A national success but an international failure. Sport, music, literature and the world of entertainment are full of examples of professionals who have failed to translate national success to the international stage. This is equally true of the corporate world where leaders more often than not fail when removed from their natural environment.
But what does it take to be a global leader and can anyone be one with the correct preparation and training?
Becoming a global leader does not happen overnight
Often [organisations] give little thought as to how national leaders become international leaders
Organisations recognise the need for strong leadership. After all, they needed good leaders to get them to where they are in their home markets. However, they often give little thought as to how national leaders become international leaders and what support and training they may need to get them there.
Global Leadership Qualities
The SHRM (Society for Human Resource Management) has identified a series of qualities that any aspiring global leader should have if they wish to be a success on the international stage.
More than 60% of the study’s respondents recognised the urgency of developing leadership skills.
These findings were originally included as a part of a study published in the report ‘Connect and Compete: Developing Globally-Competent Leaders’.
These qualities include:
- Multicultural sensitivity and awareness
- Effective communication
- Strategic thinking
- The ability to influence others
- Respect for differences
Recognising the Need
More than 60% of the study’s respondents recognised the urgency of developing these leadership skills.
Furthermore, 92% of these respondents also acknowledged that these qualities can be developed through targeted global leadership training. But the study also found that few organisations are providing training and other related tools to develop strong global leaders.
More than 50% of respondents say they have difficulty in recruiting global leaders
The same respondents also admitted that their organisations do not have enough multicultural sensitivity – about 40%.
More than half also admitted that they have difficulty in recruiting global leaders, and most of these also believe they have little depth in their current talent pool for future global leaders. Organisations that simply try to apply the way they did things successfully in their home market may be in for a rude awakening once they venture abroad.
Cultural sensitivity begins with cultural awareness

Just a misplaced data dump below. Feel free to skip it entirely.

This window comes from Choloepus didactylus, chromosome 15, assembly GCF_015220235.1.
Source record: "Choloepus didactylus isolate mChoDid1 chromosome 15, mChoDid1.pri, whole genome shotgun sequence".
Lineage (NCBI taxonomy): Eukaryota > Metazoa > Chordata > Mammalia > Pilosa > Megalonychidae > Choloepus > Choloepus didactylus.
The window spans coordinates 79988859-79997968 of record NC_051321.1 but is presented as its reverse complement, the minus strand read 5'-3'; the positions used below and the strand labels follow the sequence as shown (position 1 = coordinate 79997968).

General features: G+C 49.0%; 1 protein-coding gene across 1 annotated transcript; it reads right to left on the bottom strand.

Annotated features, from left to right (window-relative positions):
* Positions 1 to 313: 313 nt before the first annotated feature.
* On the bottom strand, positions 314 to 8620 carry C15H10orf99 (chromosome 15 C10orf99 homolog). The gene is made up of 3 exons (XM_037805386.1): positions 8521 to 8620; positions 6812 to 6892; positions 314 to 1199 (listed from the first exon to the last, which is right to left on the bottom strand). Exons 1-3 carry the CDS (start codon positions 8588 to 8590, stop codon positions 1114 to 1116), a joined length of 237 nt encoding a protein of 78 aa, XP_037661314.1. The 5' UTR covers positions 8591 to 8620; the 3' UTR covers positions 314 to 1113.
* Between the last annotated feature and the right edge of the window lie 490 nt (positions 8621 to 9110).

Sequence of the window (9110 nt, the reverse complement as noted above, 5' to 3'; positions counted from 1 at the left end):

Cultural sensitivity begins with cultural awareness. Leaders often don’t know what they don’t know. Others may not place a significant value on the impact of cultural differences.
Also, there is a need to recognise that effective communication goes way beyond speaking a common language.
Learning these skills goes a long way to developing a different way of thinking and improving a global leader’s ability to influence others.
Global Leadership Training? What Training?
92% of respondents also acknowledged that leadership qualities can be developed through targeted global leadership training.
Unfortunately, many organisations, whether due to lack of awareness, budget restraints, or other priorities, expect their global leaders to learn on the job.
This means that in some organisations, the total amount of training their leaders get is absorbing cultural knowledge through their experiences while travelling internationally. While a global leader who is switched on and takes note of cultural differences may get by, they may also only be scratching the surface, limited by time from learning more about the strongest cultural motivators in depth.
Cultural training is an effective way to prepare future global leaders for their role. It also helps leaders with some exposure to focus their new observations and knowledge to become more effective.
Cultural training raises awareness by defining differences (and similarities) and their importance in the workplace. It also provides practical information on how to communicate effectively way beyond a shared language. Non-verbal cues, tone of voice, reading between the lines and other contextual messages are also important aspects of how people communicate effectively with one another.
Learning what motivates people to function better both in their own culture and how this differs in multicultural environments is key. These skills also provide the global leader with effective tools to improve their ability to influence others and get the most out of everyone.
Finally, true global leaders embrace difference, making differences work for them, not against them.